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Pete

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Hi all,

I'm brand spankin' new to the forum, and the artform of brewing as well. My first ever batch, a Black Rock Pilsner Blonde was started on Wednesday 10/3/04, and was happily bubbling away on Thursday Night/Friday morning. It was also bubbling away this morning (Sunday 14/3) when I got home from work at 6am, although not a vigourously as previous days. I just checked on it then 5.40pm and watched the airlock for about 10 mins. No joy, the airlock has stopped bubbling.

So based on the signs I've been reading over the past 4 days the beer is definately fermenting. There was airlock action, a residue at the top of the fermenter, so on and so forth.

I was of the impression that beer takes about 7-9 days to full ferment. 4 days seems to me to be a little too quick.

What could possibly be wrong? What should I do?

Yours in the consumption of cheap alcohol, :chug:
Pete
 

Chatty

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Pete - I wouldn't stress. Have you by any chance taken a sg reading? If the sg is below 1.014 you can safely bottle because it's done. What temp have you fermented it at? if the temp was too high then it could have easily fermented in 4 days.

Chatty
 

joecast

Eat, drink...and drink some more.
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hey pete, welcome to aussiehomebrewer.

ferment time can vary depending on about a million different factors. i wint go into all of them now, but some important ones are temerature, type of yeast, and amount of fermentable sugars.
as your pilsner is a lager type beer, the kit may have come with a lager yeast. these will generally fermenent best at cooler temperatures. about 16-20C or even cooler. this will usually cause the fement to take a bit longer, but four days is nothing to worry about. it is very likely still fermenting, you just cant see it.

do you have a second fermenter? if so, using this to transfer the beer to for another week or two, or more, will help in clearing the beer. even so, a few more days wont hurt it, and will help prevent any post-bottling accidents. good luck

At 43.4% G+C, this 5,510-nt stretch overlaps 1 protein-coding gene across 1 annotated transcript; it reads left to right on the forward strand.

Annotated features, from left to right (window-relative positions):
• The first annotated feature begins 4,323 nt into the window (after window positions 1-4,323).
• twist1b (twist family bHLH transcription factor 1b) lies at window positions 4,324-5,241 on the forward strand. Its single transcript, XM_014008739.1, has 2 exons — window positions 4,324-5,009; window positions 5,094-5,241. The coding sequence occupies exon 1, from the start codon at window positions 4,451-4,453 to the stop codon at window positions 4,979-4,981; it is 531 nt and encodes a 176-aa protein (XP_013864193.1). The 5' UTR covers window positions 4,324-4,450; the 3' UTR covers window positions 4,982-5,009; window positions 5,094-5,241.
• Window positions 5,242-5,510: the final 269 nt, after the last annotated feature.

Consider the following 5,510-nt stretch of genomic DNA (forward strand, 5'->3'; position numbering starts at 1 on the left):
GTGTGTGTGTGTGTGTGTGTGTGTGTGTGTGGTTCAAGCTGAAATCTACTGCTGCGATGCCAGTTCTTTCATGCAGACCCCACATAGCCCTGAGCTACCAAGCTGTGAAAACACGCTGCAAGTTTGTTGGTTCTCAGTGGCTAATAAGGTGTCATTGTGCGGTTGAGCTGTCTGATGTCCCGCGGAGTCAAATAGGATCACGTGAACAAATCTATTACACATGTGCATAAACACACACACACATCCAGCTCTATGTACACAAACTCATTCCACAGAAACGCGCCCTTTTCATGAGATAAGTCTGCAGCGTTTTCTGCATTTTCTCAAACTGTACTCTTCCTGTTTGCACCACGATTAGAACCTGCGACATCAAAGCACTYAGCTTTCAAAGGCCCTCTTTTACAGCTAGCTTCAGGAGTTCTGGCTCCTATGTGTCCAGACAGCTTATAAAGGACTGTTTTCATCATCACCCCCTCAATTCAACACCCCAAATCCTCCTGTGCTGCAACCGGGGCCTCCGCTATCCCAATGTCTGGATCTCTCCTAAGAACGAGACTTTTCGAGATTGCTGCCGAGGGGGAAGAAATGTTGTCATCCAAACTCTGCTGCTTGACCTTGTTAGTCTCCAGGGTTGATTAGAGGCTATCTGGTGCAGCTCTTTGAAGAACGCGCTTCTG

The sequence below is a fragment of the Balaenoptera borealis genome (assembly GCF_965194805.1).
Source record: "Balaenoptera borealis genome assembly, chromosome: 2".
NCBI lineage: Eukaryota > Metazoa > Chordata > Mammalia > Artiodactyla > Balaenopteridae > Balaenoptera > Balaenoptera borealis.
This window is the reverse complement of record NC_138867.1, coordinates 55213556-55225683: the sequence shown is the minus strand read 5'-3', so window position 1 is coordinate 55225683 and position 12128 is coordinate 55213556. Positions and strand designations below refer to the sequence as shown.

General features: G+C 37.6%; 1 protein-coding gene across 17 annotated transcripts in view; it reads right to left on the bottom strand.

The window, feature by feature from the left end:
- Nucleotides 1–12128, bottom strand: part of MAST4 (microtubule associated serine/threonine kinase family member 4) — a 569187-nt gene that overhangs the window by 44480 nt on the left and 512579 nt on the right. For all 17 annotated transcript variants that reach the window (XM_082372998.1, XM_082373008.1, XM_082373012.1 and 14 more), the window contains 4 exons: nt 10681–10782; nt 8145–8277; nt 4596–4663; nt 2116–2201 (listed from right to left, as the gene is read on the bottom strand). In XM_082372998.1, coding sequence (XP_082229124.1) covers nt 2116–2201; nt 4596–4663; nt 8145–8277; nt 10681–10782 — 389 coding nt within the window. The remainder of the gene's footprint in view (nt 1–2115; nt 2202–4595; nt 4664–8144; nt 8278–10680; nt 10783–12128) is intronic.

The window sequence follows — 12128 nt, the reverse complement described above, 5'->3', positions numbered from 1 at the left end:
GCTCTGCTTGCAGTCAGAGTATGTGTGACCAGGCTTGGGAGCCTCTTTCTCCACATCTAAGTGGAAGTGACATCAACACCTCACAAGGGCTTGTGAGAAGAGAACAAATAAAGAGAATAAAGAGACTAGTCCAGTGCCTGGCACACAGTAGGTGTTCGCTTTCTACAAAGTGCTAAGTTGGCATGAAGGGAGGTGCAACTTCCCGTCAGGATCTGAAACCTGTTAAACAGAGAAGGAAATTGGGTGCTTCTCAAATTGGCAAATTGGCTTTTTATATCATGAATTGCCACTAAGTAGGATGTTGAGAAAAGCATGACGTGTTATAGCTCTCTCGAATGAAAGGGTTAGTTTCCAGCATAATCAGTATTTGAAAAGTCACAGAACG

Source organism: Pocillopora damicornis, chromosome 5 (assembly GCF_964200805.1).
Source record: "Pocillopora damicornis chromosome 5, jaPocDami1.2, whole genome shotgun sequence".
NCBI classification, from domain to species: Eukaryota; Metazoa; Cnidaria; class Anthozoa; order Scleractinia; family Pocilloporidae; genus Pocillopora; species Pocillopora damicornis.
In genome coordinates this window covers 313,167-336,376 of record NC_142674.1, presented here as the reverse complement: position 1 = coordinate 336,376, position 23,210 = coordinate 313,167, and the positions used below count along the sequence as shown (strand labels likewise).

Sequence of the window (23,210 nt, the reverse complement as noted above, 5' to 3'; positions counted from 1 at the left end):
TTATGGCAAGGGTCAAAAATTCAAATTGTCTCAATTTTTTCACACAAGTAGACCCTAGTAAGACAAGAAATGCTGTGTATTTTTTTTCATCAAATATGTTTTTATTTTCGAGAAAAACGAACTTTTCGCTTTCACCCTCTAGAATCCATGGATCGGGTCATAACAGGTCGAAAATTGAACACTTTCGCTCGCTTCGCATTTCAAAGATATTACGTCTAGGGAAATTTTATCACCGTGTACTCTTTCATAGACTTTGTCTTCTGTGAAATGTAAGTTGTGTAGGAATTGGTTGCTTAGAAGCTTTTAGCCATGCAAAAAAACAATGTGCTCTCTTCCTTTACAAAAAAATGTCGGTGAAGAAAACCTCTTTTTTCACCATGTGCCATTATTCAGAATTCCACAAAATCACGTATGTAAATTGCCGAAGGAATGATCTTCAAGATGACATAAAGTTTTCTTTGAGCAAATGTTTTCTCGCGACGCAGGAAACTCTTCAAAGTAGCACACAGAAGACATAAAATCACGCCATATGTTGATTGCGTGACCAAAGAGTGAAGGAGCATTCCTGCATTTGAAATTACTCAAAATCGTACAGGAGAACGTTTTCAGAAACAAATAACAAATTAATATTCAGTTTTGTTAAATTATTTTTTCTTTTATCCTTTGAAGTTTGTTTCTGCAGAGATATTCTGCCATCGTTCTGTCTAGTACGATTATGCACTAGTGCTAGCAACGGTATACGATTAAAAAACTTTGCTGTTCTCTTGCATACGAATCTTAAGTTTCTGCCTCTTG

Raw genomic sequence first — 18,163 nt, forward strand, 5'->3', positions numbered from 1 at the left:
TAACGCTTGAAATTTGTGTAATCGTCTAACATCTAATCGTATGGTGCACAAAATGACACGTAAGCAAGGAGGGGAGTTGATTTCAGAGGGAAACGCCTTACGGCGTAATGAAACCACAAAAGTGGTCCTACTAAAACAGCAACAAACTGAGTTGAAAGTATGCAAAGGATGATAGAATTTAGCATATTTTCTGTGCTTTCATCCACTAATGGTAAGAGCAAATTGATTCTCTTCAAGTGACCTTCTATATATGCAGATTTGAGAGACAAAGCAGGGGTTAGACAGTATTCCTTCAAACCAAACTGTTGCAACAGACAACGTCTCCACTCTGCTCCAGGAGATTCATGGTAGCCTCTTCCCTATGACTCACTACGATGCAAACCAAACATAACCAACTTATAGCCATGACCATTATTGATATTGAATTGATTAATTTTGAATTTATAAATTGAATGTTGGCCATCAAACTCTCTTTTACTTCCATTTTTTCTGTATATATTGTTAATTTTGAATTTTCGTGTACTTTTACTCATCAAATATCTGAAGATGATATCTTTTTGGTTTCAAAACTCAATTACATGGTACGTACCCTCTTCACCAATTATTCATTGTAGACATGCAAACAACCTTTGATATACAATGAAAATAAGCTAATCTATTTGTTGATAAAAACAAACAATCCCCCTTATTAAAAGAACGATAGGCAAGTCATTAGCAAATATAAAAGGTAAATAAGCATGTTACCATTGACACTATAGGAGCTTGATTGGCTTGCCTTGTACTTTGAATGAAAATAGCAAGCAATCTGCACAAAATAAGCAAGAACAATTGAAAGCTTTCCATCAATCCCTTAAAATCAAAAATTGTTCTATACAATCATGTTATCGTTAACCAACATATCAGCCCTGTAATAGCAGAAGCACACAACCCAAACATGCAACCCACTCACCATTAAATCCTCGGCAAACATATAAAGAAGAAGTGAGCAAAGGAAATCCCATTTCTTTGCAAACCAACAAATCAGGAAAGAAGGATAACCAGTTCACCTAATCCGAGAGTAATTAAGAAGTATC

joe
 

Pete

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Thanks for your advice fellas.

Re the temp - I have kept it pretty constant between 21-24 degrees. I pitched the yeast at 22 degrees. The fellas at Country Brewer recommended 22-23 degrees as the perfect temp. Ah well, if worst comes to worst I have got a 15L tub of 'Fresh Wort' Aussie Pale Ale which is due to go in next. I have to keep reminding myself it is only a hobby. The main thing I'm worried about is the throttling I'm going to get by my workmates, as it's all they've been hearin about for the last 5 days.

I took an SG reading just after posting the msg - it is at 1016, down from an OG of 1040. When I took the reading, I noticed the beer was a little cloudy and gassy. After I took the reading I had a sip of it and it was sweet and fizzy, almost had a champagne like sweetness to it. Didn't taste that off, but definately isn't beer yet although it had a beer-y flavour. Then again, I wasn't expecting it to look or taste like beer yet. How should the beer taste at time of bottling? Is a tangy sweetish beery flavoured liquid normal?

Also, I have a sachet of finings, when should I throw those puppies in? Do I have to stir them around or just chuck em in and leave them?

Re a second fermenter - I don't have one but I'm thinking of buying one. Is that called 'racking' the beer? Whats involved, do I simply drain one of fermenters into the clean one and just let it sit?

Questions Questions Questions - how much time have you blokes got?

Cheers
Pete
 

ozdevil

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Gday Pete